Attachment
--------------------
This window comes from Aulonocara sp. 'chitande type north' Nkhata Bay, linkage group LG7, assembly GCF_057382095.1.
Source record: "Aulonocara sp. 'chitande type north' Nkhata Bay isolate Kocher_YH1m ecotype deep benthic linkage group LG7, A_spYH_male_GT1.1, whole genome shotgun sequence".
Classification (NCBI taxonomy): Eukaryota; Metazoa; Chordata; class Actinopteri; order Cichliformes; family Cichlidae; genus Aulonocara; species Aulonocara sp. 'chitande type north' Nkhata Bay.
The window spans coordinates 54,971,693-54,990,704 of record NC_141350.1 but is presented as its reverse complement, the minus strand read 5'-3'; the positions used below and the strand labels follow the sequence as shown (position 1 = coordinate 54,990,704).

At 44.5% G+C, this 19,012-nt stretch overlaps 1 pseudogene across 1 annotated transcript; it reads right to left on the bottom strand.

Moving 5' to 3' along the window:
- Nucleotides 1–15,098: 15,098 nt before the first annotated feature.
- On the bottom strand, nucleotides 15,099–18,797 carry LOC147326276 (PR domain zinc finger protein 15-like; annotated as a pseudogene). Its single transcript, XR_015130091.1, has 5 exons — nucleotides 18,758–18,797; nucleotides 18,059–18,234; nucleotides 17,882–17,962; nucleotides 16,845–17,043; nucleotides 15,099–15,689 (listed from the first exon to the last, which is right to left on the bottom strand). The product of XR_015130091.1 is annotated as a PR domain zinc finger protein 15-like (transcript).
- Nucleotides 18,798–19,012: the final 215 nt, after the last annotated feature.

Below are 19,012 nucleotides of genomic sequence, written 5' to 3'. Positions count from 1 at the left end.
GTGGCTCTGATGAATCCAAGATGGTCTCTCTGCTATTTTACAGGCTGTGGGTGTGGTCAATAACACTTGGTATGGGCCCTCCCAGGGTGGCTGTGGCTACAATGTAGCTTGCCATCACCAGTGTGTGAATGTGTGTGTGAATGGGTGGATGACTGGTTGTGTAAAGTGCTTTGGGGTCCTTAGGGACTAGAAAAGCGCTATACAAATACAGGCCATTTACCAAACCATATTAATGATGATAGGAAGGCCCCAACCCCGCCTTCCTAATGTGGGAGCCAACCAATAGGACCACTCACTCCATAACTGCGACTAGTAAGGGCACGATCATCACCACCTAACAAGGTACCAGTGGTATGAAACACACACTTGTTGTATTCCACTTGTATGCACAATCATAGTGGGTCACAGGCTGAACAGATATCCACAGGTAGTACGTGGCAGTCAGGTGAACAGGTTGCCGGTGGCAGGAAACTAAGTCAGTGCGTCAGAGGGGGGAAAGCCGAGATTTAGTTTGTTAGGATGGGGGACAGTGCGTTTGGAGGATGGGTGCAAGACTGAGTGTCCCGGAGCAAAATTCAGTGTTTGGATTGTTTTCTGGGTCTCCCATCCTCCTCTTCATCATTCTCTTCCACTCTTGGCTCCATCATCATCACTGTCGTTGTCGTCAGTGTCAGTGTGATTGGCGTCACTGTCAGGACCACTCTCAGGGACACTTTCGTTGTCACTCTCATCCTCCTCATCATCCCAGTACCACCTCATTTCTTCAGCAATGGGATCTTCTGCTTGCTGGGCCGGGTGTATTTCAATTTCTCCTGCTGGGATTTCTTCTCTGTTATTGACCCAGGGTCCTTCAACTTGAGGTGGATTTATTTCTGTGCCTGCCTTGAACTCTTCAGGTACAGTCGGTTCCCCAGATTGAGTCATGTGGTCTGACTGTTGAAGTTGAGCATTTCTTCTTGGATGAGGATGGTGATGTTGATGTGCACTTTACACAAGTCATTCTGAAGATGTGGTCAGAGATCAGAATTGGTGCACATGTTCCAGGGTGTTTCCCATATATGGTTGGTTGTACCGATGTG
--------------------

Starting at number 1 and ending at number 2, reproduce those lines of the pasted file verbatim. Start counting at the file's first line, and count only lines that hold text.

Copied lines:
This window comes from Aulonocara sp. 'chitande type north' Nkhata Bay, linkage group LG7, assembly GCF_057382095.1.
Source record: "Aulonocara sp. 'chitande type north' Nkhata Bay isolate Kocher_YH1m ecotype deep benthic linkage group LG7, A_spYH_male_GT1.1, whole genome shotgun sequence".